Some anxiety is a normal part of any competition, but what happens when pre-race jitters are keeping you from reaching your potential or making this sport no longer enjoyable? No one wants to see all of their hard work during training go to waste, but crippling anxiety before a race will make reaching your full potential nearly impossible. For those that continue to struggle with pre-race jitters, here is a look at exactly why this nervousness sets in just before a race, how it affects runners, and what can be done to lessen the symptoms of anxiety and get back to enjoying this sport.
Why the Anxiety?
Countless studies have been conducted on runners and this sport has been shown to provide enthusiasts with a wide variety of benefits. This includes studies from the Mental Health Foundation that shows long-term runners to have less anxiety, better sleep, and more energy than the average individual. But what happens when your favorite sport actually becomes a catalyst for anxiety just before the race? Jitters take place for a wide variety of reasons, but you may be surprised what is triggering these fears just before a race.
The primary cause of anxiety is a fear of disappointing oneself or those close to them. Runners often have a compulsion to do as well as they can in a race to validate all of the hard work that they have put into their training. They may also want to prove to their coach, those that they run with, family, friends, or coworkers just how much they have improved over time. Others can have anxiety due to the competition with other runners and a hope that they do not embarrass themselves. Past issues such as a string of bad races or a chronic injury could also lessen one’s confidence and increase their risk of crippling anxiety in the days and hours leading up to a race.
Side Effects of Pre-Race Jitters
Whether it is jitters leading into a race or panic just before public speaking, anxiety is going to have a number of affects on the body and mind. Most runners will find that their heart rate increases dramatically and they begin to perspire heavily. Others will experience a surge of adrenaline which can lead to shakiness, shortness of breath, nauseousness and dizziness. While mild anxiety has been shown to improve performance, when it comes to pre-race jitters, this can be too much of a good thing. Runners who cannot get their anxiety under control will quickly diminish their ability to perform well. Spikes in adrenaline will lead to a crash in energy during the race while shortness of breath and a racing pulse will decrease the amount of oxygen flowing to the brain and muscles. As performance declines, runners may become even more anxious which will further exacerbate the problem.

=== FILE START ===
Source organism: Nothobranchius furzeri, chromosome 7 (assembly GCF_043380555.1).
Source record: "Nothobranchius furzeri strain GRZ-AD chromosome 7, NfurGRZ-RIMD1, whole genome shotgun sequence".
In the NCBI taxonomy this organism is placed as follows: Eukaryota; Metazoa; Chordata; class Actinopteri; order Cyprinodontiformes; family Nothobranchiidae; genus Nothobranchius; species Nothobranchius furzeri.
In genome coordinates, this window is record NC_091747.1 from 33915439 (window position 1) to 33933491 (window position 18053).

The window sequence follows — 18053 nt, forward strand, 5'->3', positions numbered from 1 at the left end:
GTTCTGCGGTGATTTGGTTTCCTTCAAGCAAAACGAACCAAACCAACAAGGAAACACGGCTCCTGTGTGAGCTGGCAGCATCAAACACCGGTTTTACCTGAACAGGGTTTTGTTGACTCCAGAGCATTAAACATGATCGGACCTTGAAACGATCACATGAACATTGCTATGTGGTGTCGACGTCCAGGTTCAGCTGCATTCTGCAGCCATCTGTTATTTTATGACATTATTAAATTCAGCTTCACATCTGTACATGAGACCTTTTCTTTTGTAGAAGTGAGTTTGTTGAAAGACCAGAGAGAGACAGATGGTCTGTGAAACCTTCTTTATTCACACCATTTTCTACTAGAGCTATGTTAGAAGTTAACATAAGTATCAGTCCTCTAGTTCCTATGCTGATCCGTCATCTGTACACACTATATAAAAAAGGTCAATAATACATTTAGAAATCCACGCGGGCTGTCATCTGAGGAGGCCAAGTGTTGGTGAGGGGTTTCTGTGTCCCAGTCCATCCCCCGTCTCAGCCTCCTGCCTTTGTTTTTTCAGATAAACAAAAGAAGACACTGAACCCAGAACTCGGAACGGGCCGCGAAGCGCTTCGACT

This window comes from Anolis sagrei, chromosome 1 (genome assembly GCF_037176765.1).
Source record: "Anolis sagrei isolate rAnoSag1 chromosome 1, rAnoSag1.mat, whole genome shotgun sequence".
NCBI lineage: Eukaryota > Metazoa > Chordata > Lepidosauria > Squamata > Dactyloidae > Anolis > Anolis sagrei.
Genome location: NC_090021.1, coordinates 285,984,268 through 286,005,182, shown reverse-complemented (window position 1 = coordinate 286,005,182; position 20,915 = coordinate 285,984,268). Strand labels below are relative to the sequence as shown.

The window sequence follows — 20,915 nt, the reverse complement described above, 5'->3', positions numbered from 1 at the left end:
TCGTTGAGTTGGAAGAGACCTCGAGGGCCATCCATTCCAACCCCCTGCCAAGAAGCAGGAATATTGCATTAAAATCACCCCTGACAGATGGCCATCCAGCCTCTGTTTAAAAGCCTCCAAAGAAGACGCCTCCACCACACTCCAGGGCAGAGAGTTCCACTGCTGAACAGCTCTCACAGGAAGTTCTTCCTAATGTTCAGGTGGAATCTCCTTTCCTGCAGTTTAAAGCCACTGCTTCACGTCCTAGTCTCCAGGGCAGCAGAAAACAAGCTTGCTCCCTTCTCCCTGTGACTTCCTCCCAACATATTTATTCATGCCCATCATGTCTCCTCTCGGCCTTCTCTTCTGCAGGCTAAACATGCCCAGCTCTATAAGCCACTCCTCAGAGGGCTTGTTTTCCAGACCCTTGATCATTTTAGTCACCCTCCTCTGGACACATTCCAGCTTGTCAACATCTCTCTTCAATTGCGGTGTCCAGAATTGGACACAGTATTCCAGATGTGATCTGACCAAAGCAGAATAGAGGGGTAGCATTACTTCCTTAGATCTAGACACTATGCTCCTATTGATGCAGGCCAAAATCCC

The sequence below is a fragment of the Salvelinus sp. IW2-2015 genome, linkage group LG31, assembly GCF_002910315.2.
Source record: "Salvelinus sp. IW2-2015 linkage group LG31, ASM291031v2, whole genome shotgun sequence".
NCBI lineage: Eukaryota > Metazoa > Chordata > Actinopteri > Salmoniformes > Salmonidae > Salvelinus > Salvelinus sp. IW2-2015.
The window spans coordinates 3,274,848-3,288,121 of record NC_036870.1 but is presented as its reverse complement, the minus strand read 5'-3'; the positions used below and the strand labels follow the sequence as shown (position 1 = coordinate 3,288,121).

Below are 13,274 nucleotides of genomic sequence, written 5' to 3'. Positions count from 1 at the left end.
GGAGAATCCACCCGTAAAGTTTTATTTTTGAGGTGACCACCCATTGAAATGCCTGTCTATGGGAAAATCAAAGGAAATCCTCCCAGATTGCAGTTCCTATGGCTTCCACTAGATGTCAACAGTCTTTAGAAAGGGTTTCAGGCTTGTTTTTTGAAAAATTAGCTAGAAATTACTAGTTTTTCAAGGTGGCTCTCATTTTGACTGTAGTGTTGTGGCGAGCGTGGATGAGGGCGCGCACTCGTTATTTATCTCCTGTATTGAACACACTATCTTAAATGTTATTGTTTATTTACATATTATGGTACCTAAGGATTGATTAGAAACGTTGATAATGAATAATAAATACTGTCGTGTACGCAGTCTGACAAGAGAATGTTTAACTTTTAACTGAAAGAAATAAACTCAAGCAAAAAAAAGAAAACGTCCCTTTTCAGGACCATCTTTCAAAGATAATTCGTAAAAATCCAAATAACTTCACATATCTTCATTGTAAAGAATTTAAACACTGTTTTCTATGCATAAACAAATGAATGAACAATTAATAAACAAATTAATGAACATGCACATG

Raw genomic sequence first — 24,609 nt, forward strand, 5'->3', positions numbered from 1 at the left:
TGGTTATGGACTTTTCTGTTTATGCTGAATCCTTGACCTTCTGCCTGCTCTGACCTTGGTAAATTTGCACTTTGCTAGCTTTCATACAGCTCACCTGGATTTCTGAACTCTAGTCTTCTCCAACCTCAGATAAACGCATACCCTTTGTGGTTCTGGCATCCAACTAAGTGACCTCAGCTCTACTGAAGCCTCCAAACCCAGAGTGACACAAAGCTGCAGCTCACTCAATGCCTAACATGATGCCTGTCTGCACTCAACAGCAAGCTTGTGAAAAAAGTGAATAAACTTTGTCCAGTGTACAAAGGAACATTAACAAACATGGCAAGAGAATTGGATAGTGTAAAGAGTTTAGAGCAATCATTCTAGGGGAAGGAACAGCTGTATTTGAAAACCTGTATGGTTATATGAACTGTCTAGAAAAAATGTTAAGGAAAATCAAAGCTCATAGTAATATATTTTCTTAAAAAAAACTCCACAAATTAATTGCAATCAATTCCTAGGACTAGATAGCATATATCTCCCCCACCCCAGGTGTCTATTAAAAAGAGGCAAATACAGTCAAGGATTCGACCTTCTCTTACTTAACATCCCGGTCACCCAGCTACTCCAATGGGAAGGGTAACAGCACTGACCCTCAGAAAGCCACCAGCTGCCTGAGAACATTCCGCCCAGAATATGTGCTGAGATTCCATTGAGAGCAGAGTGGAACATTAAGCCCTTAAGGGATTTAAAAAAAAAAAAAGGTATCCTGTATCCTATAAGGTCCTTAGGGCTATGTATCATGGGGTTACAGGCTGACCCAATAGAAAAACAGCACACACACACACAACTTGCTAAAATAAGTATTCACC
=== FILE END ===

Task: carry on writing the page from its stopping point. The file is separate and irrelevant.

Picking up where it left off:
Beating Performance Anxiety
Anxiety is a complex emotion with a wide variety of physical side effects, and this means that there is no single answer that is right for every runner. You may find that a handful of mental techniques work perfectly while your running partner may need to alter their race-day rituals. One of the most effective tips is to push the race out of one’s mind until just before taking that first step. Runners should make all of the logistical plans as far ahead of time as possible. You can also organize a few backup plans if any issues arise, and then forget about all of the traveling or financial logistics of the race completely. Arriving at the starting line hours in advance or worrying that one might hit traffic on the way to a race is a surefire way to induce anxiety.
Runners also want to work on a pre-race ritual that becomes second-nature and helps to level out their energy. A great way to perfect a pre-race ritual is to enter into smaller local races and improve on one’s habits just before running. This may include a light jog, listening to music, meditating in the car beforehand, quietly making a pre-race meal, or chatting with a racing partner about non-race topics. Whatever the ritual is, you should have it perfected well before any big races are on the horizon. In addition to these rituals, if you have anxiety about races you may also want to consider visualization, a technique that is used by countless professional athletes. A few weeks or months before your race, you should sit down and visualize the race from start to finish. This includes what you will be wearing, the route, the weather, people around you, and any other piece of information you can think of. Visualization helps to minimize a fear of the “unknown” and allows you to focus on the challenge ahead of you.
Overcome Your Pre-Race Jitters
Anxiety can often make this amazing sport completely unenjoyable when it comes time to race, but no one should accept overwhelming nervousness as a simple fact of competition. If you have experienced anxiety in previous races, what methods did you use to overcome your fears and once again enjoy the sport that you love?